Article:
Paterson Toughens DUI Laws When Kids Aboard

Taconic crash severs family ties

As the five-year-old lone survivor of a tragic wrong-way crash that killed eight people slowly begins to recover from his injuries, officials are calling for harsher penalties for people who drive drunk with children in the car.

Diane Schuler had a blood alcohol content of 0.19, more than twice the legal limit, when she crashed on the Taconic Parkway July 26. Her three nieces, aged 8, 7 and 5, were killed along with her 2-year-old daughter, the Bastardis, aged 49 and 81, and their family friend Daniel Longo, 74.

Gov. David Paterson unveiled new laws targeting drivers under the influence who have passengers under the age of 17 in tow,at a press conference this afternoon. First time offenders would be required to install devices preventing them from starting their cars while drunk and repeat offenders would face prison time -- up to 25 years behind bars if a young passenger dies.

Paterson said that there were already 35 states that had child endangerment laws on the book associated with driving under the influence, yet in New York there was no law to protect the over 600 children a year that are injured or killed in DUI accidents.

"Clearly we have a situation that typifies what has been an unaddressed issue in New York state," said the governor. "Today we will introduce legislation to make New York one of those states [that has tougher laws].

Under the new law drunk driving with a youngster in the car go from being a misdemeanor to being a felony.

State Sen. Charles Fuschillo, backed by Nassau County District Attorney Kathleen Rice, called yesterday for felony charges for individuals who drive drunk with child passengers.

“A child in a car driven by a drunk driver is a defenseless hostage in a dangerous situation. Most children are too young to take the keys away or call a cab," Fuschillo said in a statement.  Individuals who are responsible for protecting a child’s safety need to face higher penalties when their reckless actions put that child in harm’s way.”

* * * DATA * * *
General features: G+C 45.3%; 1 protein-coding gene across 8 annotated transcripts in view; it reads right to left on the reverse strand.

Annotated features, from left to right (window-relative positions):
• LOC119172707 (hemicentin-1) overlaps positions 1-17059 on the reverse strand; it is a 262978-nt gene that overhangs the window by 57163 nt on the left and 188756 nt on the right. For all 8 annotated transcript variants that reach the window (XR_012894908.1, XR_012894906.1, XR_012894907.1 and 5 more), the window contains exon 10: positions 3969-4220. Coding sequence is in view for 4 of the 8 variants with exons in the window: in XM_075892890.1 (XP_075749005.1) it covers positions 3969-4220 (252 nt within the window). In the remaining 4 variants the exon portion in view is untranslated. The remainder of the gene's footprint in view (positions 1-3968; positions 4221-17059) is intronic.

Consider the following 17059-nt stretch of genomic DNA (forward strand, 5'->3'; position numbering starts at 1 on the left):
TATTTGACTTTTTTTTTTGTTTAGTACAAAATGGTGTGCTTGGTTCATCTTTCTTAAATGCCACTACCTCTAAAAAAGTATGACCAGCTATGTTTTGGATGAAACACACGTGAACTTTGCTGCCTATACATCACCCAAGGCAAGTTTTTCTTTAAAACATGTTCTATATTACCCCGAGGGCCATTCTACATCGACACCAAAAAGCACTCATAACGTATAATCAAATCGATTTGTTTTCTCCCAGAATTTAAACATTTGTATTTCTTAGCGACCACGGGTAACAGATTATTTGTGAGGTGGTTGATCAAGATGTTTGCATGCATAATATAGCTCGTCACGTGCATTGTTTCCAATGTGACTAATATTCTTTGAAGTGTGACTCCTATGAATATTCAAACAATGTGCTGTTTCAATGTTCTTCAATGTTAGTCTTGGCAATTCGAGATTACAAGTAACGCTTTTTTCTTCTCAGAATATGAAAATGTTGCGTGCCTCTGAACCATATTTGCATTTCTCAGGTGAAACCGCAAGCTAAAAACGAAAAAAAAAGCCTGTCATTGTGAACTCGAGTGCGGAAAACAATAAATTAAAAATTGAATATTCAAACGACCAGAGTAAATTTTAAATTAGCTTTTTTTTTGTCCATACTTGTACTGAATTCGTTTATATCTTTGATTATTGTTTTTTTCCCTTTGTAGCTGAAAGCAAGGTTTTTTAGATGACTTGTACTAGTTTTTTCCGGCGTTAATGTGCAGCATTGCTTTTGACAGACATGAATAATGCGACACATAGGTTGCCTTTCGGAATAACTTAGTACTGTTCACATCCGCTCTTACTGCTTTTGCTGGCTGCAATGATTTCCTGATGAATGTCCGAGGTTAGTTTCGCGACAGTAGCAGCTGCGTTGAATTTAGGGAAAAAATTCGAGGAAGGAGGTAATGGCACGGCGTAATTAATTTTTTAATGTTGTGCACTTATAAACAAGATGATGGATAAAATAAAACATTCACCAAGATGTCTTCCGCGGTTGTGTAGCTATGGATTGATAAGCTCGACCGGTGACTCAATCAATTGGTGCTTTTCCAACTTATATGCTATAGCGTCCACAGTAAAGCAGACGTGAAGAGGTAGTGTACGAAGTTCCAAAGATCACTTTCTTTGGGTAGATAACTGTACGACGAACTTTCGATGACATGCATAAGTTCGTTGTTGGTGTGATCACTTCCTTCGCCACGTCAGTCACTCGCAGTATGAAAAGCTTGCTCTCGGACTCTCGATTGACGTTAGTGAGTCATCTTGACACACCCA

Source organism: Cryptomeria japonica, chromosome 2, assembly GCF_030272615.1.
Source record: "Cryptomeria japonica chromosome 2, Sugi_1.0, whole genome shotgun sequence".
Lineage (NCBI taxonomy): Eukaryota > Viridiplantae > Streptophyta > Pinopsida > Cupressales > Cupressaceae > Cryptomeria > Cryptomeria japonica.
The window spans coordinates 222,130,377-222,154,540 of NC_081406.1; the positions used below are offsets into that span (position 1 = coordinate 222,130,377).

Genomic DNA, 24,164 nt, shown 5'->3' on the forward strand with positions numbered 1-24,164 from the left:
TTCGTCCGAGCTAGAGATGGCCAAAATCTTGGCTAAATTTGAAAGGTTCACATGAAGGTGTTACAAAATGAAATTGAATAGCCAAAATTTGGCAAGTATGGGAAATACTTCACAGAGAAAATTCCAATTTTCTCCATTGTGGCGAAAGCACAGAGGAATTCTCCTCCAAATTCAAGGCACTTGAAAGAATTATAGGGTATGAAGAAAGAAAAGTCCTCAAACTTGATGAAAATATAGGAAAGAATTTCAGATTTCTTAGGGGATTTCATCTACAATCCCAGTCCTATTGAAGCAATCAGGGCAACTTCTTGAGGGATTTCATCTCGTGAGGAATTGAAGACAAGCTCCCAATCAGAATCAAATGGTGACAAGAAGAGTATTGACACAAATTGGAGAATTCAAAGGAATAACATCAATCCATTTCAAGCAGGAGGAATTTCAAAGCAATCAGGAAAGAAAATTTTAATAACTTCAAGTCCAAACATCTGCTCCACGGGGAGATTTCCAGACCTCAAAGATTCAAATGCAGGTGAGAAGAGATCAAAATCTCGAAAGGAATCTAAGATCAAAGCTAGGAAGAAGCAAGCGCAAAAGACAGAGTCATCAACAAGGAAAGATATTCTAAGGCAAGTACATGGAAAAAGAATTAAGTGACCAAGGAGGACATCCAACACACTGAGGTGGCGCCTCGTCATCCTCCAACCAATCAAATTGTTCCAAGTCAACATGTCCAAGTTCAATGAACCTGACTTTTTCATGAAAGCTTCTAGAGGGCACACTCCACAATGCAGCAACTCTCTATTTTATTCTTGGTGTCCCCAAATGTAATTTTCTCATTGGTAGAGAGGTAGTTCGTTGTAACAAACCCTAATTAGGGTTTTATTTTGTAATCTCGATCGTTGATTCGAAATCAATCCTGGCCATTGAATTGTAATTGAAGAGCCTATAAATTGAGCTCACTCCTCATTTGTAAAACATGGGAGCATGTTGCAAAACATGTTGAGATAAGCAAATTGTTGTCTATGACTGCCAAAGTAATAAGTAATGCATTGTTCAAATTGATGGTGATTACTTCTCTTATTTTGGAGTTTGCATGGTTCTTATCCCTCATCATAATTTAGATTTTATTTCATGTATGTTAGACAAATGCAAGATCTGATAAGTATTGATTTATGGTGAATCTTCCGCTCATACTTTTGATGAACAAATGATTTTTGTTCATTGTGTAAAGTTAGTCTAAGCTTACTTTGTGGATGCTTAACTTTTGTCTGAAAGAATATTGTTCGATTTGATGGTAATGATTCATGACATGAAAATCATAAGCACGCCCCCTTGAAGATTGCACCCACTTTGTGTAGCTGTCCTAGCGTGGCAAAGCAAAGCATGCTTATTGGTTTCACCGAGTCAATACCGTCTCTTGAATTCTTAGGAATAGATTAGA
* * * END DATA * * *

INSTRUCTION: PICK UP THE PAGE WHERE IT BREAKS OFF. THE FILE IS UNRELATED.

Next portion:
Fuschillo, who has authored several anti-DWI laws in the state, introduced legislation that would require up to four years in prison and fines of up to $5,000 for people who drive drunk with children younger than 16 in the car. The bill would also expand the state's aggravated vehicular homicide law to include drunk drivers who kill a child, and raise the penalty for that crime to a felony.

“Endangering a child because you choose to drink and drive is unconscionable, and deserves to land you behind bars," Rice said. "This bill will ensure that those drunk drivers who imprison our most vulnerable in their cars will land in a jail cell where they belong.”

And the tragic Taconic crash has destroyed families in more ways than one.

The father of the three girls who were killed when their aunt drove drunk and high the wrong way on the Taconic State Parkway has severed all ties to the woman’s husband, according to the New York Post.
The girls’ father, Warren Hance, is not only angry that driver Diane Schuler was downing vodka and smoking pot while driving, but also that her husband -- and his lawyer -- have developed a bizarre series of medical excuses to explain her unforgivable behavior, according to the paper.
The Hances have rather formed a relationship with the family of the strangers who were also killed when Diane Schuler slammed into their car -- father and son Michael and Guy Bastardi.
The Bastardi family lawyer Irving Anolik told the Post, “[The Hance family lawyer] told me they would prefer not to be in touch with or connected to the Schuler family, particularly their lawyer.”
James McCrorie, an attorney for the Hances, said he wouldn't comment on the relationship.
“It was supposed to be confidential,” said McCrorie. “They have no comment on anything anyone else in the case says.”
The Hances have reportedly become so close to the Bastardis that they are giving them money earned from a memorial fund set up for their daughters.
They “don’t want to make any money on this tragedy and if they do get any money on this fund, they intend to turn it over to the Bastardi family,” Anolik told the Post. “I was overwhelmed with the generosity and compassion of this family.”
Contact Us